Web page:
Sony sued for £5bn for ‘deceiving’ consumer
THE Sony is being processed in the UK under accusation of “deceiving” the consumer in your digital store. The lawsuit is being spearheaded by Alex Neill and claims that the Japanese company breaks competition laws by demanding a percentage of every purchase made on the PlayStation Store.
In the process, the manufacturer of PlayStation is accused of overcharging a total of £5 billion, equivalent to BRL 30.2 billion in PS Store fees over the last six years. The document claims to include any and all transactions on the online store, whether purchasing games or DLCs, from August 19, 2016 until now. It is estimated that this total refers to transactions carried out by approximately 9 million people.
In an interview with Sky News, Alex Neill spoke a bit about the situation, claiming to be using legal action on behalf of “millions of people in the UK who have been overcharged unintentionally”. For him, “Sony has been abusing its position and taking advantage of its customers“.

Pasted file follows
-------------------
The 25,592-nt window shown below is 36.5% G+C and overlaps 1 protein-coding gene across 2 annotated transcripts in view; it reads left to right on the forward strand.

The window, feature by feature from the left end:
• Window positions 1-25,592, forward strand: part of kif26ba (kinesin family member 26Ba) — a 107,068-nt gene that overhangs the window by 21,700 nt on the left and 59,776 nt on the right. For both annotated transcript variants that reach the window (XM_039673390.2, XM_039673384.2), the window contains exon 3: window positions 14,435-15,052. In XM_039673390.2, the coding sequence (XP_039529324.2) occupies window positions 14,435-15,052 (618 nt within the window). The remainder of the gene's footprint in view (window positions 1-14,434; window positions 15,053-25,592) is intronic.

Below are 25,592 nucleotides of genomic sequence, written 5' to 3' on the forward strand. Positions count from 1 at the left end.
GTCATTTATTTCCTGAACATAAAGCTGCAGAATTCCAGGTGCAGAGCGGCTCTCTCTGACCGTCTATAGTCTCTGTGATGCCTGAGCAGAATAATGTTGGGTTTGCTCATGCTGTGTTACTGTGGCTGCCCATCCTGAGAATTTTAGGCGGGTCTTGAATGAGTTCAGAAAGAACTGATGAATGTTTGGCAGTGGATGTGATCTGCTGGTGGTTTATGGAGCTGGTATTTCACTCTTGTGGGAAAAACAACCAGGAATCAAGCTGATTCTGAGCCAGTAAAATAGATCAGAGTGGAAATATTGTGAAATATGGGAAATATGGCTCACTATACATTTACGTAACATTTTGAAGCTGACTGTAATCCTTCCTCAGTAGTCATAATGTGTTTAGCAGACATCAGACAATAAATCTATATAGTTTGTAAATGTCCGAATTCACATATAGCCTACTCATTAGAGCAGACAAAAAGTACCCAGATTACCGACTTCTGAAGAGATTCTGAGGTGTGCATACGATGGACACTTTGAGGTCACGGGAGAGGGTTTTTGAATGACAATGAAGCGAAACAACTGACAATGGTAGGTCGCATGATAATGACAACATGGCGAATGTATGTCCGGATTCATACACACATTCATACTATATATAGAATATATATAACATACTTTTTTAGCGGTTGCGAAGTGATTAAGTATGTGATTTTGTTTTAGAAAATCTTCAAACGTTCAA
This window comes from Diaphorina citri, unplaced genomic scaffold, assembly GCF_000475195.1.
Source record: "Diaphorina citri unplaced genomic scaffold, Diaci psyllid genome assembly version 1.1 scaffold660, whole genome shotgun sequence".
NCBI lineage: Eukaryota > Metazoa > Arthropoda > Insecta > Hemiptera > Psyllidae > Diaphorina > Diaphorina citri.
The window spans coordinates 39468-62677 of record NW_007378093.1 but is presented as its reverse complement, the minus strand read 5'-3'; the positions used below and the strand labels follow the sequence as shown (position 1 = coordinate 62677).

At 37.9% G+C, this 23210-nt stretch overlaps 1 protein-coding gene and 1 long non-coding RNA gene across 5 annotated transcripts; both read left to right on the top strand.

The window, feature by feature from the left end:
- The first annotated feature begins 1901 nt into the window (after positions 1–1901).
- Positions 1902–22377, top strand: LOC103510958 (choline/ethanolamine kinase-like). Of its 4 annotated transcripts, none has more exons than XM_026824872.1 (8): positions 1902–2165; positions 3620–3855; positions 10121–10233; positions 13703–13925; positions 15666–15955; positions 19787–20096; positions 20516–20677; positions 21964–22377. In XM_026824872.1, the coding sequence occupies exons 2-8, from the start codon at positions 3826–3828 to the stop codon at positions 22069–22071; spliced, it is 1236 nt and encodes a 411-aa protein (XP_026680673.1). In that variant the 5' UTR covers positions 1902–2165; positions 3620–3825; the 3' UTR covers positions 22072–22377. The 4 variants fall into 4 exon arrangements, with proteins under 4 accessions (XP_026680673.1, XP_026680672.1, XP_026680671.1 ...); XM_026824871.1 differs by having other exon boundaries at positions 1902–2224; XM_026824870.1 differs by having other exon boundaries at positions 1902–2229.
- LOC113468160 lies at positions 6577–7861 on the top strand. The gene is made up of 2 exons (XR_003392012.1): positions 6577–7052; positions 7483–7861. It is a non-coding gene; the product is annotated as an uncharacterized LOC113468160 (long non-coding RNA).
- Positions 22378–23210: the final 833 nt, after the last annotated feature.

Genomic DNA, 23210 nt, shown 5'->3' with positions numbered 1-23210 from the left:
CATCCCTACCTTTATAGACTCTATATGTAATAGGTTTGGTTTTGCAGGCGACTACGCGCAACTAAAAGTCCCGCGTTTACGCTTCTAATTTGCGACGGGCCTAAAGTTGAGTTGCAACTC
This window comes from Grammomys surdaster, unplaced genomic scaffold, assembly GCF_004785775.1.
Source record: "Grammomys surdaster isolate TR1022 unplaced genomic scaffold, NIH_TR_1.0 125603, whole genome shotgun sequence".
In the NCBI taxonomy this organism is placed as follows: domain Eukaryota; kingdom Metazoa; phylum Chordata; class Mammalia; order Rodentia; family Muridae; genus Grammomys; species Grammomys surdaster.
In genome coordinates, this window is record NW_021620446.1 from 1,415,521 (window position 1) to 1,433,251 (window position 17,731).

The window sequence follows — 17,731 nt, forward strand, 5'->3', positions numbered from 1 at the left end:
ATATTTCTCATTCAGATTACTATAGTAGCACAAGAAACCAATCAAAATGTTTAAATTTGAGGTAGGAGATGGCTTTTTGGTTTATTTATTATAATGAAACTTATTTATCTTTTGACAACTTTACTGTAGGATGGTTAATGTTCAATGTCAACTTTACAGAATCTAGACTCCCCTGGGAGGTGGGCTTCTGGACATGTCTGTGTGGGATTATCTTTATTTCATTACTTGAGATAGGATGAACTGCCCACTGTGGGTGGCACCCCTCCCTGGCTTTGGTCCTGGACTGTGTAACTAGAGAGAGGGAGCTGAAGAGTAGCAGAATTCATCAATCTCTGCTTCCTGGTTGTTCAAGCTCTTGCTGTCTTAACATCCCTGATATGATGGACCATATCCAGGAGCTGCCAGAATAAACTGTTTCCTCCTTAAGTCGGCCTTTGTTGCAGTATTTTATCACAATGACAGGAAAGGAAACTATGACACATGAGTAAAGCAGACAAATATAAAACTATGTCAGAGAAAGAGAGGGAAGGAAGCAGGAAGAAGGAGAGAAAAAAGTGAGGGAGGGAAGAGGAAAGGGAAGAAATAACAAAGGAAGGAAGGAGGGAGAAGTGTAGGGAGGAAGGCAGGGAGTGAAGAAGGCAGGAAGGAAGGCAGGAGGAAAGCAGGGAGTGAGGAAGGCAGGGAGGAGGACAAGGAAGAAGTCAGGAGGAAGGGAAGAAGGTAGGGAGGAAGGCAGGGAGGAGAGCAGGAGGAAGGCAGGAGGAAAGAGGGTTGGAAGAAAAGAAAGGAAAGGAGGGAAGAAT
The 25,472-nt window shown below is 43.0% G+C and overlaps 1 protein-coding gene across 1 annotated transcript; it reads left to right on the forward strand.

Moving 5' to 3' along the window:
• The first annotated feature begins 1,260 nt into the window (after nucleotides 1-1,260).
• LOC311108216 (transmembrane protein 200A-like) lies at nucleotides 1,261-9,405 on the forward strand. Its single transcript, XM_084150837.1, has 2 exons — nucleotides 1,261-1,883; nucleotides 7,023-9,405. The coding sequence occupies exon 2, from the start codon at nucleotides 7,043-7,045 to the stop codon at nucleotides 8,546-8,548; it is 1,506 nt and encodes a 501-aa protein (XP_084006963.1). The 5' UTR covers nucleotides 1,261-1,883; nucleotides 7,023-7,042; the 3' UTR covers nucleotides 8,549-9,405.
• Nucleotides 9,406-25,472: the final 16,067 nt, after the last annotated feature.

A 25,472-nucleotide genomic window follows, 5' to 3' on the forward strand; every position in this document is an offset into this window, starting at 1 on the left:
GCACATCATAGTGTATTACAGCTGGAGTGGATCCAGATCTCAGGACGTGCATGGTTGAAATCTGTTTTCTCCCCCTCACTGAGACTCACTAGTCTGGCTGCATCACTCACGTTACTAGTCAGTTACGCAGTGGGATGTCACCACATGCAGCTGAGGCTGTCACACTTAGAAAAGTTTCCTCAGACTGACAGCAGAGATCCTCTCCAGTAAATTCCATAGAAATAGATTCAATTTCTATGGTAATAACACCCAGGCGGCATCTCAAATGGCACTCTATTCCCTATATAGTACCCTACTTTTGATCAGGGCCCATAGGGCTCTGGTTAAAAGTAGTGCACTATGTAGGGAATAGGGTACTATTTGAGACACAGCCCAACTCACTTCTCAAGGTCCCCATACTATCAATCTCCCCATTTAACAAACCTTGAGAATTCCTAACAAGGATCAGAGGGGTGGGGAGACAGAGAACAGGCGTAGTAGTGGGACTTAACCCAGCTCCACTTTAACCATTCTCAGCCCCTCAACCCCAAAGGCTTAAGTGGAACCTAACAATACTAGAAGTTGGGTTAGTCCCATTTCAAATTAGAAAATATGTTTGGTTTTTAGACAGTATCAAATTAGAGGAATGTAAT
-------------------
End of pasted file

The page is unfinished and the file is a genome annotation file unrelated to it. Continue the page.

Neil further states that Games are now the biggest form of entertainment in the nation and that “many vulnerable people depend on games” as a form of interaction and communication. In addition, Sony’s charges would be impacting people in unfavorable financial circumstancesespecially in a period of crisis, and that “the consumer’s pocket has been squeezed like never before”.
If the Competition Appeals Court finds the PlayStation maker guilty of committing anti-competitive practices, each of those millions of users could be eligible for receive compensation ranging between R$405 and R$3,404 plus interest.
Neill’s lawsuit argues that Sony would have taken advantage of its market position, imposing a 30% fee on developers and publishers on any and all transactions made on the PlayStation Store. This percentage, according to Neill, would be a way found by Sony to take advantage of consumers. It is not clear, however, whether the objective is to end the tariff or simply reduce it.
Curiously, only Sony is the target of the lawsuit. Other companies also charge the same 30% transaction fee, such as Steam, Xbox, and Apple, while Epic Games trails a bit behind charging just 12%. None of them, however, are accused in the document next to the PlayStation manufacturer.